Is Eritrea a rich country?
Since formal independence from Ethiopia in 1993, Eritrea has faced many economic problems, including lack of financial resources and chronic drought. Eritrea has a command economy under the control of the sole political party, the People's Front for Democracy and Justice. Like the economies of many African nations, a large share of the population - nearly 80% in Eritrea - is engaged in subsistence agriculture, but the sector only produces a small share of the country's total output. Mining accounts for the lion's share of output.
The government has strictly controlled the use of foreign currency by limiting access and availability; new regulations in 2013 aimed at relaxing currency controls have had little economic effect. Few large private enterprises exist in Eritrea and most operate in conjunction with government partners, including a number of large international mining ventures, which began production in 2013. In late 2015, the Government of Eritrea introduced a new currency, retaining the name nakfa, and restricted the amount of hard currency individuals could withdraw from banks per month. The changeover has resulted in exchange fluctuations and the scarcity of hard currency available in the market.
While reliable statistics on Eritrea are difficult to obtain, erratic rainfall and the large percentage of the labor force tied up in military service continue to interfere with agricultural production and economic development. Eritrea's harvests generally cannot meet the food needs of the country without supplemental grain purchases. Copper, potash, and gold production are likely to continue to drive limited economic growth and government revenue over the next few years, but military spending will continue to compete with development and investment plans.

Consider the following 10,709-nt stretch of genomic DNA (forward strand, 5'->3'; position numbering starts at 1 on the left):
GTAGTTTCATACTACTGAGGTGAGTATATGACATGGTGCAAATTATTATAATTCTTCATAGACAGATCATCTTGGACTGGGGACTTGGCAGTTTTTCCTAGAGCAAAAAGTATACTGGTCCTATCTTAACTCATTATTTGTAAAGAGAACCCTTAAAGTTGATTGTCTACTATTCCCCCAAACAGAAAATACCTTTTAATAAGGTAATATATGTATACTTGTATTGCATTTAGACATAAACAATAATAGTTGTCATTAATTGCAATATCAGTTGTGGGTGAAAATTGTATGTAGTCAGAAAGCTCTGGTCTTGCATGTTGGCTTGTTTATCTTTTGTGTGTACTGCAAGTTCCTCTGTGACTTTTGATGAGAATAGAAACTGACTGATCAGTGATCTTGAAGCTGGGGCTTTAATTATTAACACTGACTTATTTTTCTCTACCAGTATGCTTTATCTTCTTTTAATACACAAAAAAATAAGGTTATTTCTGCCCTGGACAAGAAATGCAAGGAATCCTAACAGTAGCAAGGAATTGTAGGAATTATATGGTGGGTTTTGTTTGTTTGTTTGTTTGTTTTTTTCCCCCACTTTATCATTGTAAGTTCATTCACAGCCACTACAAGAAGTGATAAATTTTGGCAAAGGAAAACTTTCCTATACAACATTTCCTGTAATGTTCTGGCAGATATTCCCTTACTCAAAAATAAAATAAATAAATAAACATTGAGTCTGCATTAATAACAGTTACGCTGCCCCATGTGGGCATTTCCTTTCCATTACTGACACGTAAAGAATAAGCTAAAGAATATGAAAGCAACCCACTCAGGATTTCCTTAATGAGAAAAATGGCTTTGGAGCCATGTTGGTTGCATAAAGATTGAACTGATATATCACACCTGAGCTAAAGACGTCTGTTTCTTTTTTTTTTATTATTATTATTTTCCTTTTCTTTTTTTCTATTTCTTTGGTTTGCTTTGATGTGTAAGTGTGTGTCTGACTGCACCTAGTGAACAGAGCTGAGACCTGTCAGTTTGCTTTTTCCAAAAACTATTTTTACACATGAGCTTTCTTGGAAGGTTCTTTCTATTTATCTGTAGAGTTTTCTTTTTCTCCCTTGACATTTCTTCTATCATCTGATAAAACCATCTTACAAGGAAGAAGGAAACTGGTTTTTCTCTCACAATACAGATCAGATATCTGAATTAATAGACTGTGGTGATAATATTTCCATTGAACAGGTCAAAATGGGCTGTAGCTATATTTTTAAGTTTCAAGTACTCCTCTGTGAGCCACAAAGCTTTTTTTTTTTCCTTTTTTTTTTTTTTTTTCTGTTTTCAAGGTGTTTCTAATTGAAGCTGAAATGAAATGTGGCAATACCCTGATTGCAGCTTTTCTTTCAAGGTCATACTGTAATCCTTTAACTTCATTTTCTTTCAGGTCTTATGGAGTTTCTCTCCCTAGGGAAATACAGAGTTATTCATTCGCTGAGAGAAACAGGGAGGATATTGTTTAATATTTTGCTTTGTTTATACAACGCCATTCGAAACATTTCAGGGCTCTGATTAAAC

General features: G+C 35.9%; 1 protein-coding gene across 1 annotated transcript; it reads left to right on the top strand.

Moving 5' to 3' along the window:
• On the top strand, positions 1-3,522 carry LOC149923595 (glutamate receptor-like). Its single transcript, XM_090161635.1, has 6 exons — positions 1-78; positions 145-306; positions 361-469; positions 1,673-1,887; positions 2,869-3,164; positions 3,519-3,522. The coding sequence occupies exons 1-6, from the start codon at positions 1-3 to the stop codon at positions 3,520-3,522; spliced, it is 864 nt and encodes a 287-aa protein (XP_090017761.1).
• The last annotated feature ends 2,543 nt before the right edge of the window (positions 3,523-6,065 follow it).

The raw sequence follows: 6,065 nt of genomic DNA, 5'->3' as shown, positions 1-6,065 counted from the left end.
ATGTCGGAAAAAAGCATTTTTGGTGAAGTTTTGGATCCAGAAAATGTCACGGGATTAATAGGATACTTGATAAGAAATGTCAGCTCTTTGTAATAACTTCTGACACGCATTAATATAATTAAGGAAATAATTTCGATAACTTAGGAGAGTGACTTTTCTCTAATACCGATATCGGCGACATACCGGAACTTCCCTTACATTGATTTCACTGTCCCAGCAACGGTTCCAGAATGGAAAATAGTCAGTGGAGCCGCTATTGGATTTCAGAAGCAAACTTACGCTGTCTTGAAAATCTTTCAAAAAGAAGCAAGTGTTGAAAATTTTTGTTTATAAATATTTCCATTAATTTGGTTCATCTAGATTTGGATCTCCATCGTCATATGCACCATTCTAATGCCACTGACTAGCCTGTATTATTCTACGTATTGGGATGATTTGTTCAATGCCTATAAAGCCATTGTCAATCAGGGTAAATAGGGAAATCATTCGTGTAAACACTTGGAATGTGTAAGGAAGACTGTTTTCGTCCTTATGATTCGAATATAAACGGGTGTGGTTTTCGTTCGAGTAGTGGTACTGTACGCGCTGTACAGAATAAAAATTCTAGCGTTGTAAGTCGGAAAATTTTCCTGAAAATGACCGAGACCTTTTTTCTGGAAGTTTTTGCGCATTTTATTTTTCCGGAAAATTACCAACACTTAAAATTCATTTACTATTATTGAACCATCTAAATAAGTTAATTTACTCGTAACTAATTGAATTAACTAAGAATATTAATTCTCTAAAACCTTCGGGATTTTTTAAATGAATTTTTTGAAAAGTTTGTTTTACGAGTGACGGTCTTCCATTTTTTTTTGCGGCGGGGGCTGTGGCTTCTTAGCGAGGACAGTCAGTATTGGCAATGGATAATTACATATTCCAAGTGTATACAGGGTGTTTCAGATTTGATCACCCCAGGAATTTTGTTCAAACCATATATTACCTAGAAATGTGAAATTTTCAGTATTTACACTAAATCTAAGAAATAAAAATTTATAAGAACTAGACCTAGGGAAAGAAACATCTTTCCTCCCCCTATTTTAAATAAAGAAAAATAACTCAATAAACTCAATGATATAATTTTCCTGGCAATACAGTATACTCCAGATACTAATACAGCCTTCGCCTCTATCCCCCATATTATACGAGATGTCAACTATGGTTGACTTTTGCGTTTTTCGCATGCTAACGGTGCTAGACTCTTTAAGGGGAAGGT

What is the GDP of Eritrea?
|Currency Name and Code||nakfa (ERN)|
|GDP - Gross Domestic Product (PPP)||$9,169,000,000 (USD)|
|GDP - official exchange rate||$5,352,000,000 (USD)|
|GDP - real growth rate||3.7%|
|GDP Per Capita||$1,300.00 (USD)|
|GDP by Sector- agriculture||12.1%|
|GDP by Sector- Industry||29.5%|
|GDP by Sector- services||58.5%|
|GDP - composition, by end use||
household consumption: 80.6%
government consumption: 23.4%
investment in fixed capital: 9%
investment in inventories: 0.1%
exports of goods and services: 9.7%
imports of goods and services: -22.8%
|Population Below Poverty Line||50%|
|Labor Force By Occupation- agriculture||80%|
|Fiscal Year||calendar year|
|Annual Budget||$1,580,000,000 (USD)|
|Budget Surplus or Deficit - percent of GDP||-10.9%|
|Public Debt (% of GDP)||119.8%|
|Taxes and other revenues - percent of GDP||29.5%|
|Major Industries||food processing, beverages, clothing and textiles, light manufacturing, salt, cement|
|Industrial Growth Rate||12.2%|
|Agriculture Products||sorghum, lentils, vegetables, corn, cotton, tobacco, sisal; livestock, goats; fish|
|Exchange Rate per US Dollar||15.38|
|Labor Force By Occupation - industry and services||20%|